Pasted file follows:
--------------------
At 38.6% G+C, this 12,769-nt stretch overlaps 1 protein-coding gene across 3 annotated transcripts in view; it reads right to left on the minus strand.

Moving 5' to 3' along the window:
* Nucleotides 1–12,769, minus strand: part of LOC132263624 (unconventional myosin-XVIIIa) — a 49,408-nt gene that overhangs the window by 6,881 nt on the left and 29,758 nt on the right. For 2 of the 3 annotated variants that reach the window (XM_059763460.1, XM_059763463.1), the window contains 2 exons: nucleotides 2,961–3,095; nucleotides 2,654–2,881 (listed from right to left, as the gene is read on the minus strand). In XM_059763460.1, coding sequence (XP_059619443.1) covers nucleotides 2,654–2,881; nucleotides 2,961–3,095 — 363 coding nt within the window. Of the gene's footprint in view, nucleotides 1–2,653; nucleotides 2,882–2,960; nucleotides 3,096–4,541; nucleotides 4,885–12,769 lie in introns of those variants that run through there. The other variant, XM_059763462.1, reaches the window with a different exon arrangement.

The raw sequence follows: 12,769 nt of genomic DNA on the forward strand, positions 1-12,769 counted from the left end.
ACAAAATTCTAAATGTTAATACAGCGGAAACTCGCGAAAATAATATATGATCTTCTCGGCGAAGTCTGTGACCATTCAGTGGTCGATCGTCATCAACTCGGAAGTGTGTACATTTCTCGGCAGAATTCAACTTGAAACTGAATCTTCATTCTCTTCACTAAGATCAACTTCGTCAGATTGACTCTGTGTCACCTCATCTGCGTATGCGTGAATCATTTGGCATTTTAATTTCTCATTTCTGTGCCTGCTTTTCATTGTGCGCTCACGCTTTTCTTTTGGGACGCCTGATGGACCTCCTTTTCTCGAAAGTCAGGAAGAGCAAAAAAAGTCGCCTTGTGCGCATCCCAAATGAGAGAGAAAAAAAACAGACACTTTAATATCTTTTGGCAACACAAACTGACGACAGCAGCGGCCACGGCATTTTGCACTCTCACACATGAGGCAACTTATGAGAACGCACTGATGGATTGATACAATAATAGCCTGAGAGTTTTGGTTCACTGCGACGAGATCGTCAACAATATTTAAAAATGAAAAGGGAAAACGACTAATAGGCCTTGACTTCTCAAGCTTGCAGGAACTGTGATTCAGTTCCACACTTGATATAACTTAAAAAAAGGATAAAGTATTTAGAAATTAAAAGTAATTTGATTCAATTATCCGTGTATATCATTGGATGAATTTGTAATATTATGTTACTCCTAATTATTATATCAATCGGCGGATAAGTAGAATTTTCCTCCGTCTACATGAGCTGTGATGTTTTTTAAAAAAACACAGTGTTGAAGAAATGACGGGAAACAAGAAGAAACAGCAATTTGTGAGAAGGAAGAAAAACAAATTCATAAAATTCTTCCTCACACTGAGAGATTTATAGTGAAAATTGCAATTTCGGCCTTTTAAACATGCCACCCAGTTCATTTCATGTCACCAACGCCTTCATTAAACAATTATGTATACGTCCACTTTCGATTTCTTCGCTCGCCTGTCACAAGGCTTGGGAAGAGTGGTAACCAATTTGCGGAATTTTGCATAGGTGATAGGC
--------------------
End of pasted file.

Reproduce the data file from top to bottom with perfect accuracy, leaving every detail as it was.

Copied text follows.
At 38.6% G+C, this 12,769-nt stretch overlaps 1 protein-coding gene across 3 annotated transcripts in view; it reads right to left on the minus strand.

Moving 5' to 3' along the window:
* Nucleotides 1–12,769, minus strand: part of LOC132263624 (unconventional myosin-XVIIIa) — a 49,408-nt gene that overhangs the window by 6,881 nt on the left and 29,758 nt on the right. For 2 of the 3 annotated variants that reach the window (XM_059763460.1, XM_059763463.1), the window contains 2 exons: nucleotides 2,961–3,095; nucleotides 2,654–2,881 (listed from right to left, as the gene is read on the minus strand). In XM_059763460.1, coding sequence (XP_059619443.1) covers nucleotides 2,654–2,881; nucleotides 2,961–3,095 — 363 coding nt within the window. Of the gene's footprint in view, nucleotides 1–2,653; nucleotides 2,882–2,960; nucleotides 3,096–4,541; nucleotides 4,885–12,769 lie in introns of those variants that run through there. The other variant, XM_059763462.1, reaches the window with a different exon arrangement.

The raw sequence follows: 12,769 nt of genomic DNA on the forward strand, positions 1-12,769 counted from the left end.
ACAAAATTCTAAATGTTAATACAGCGGAAACTCGCGAAAATAATATATGATCTTCTCGGCGAAGTCTGTGACCATTCAGTGGTCGATCGTCATCAACTCGGAAGTGTGTACATTTCTCGGCAGAATTCAACTTGAAACTGAATCTTCATTCTCTTCACTAAGATCAACTTCGTCAGATTGACTCTGTGTCACCTCATCTGCGTATGCGTGAATCATTTGGCATTTTAATTTCTCATTTCTGTGCCTGCTTTTCATTGTGCGCTCACGCTTTTCTTTTGGGACGCCTGATGGACCTCCTTTTCTCGAAAGTCAGGAAGAGCAAAAAAAGTCGCCTTGTGCGCATCCCAAATGAGAGAGAAAAAAAACAGACACTTTAATATCTTTTGGCAACACAAACTGACGACAGCAGCGGCCACGGCATTTTGCACTCTCACACATGAGGCAACTTATGAGAACGCACTGATGGATTGATACAATAATAGCCTGAGAGTTTTGGTTCACTGCGACGAGATCGTCAACAATATTTAAAAATGAAAAGGGAAAACGACTAATAGGCCTTGACTTCTCAAGCTTGCAGGAACTGTGATTCAGTTCCACACTTGATATAACTTAAAAAAAGGATAAAGTATTTAGAAATTAAAAGTAATTTGATTCAATTATCCGTGTATATCATTGGATGAATTTGTAATATTATGTTACTCCTAATTATTATATCAATCGGCGGATAAGTAGAATTTTCCTCCGTCTACATGAGCTGTGATGTTTTTTAAAAAAACACAGTGTTGAAGAAATGACGGGAAACAAGAAGAAACAGCAATTTGTGAGAAGGAAGAAAAACAAATTCATAAAATTCTTCCTCACACTGAGAGATTTATAGTGAAAATTGCAATTTCGGCCTTTTAAACATGCCACCCAGTTCATTTCATGTCACCAACGCCTTCATTAAACAATTATGTATACGTCCACTTTCGATTTCTTCGCTCGCCTGTCACAAGGCTTGGGAAGAGTGGTAACCAATTTGCGGAATTTTGCATAGGTGATAGGC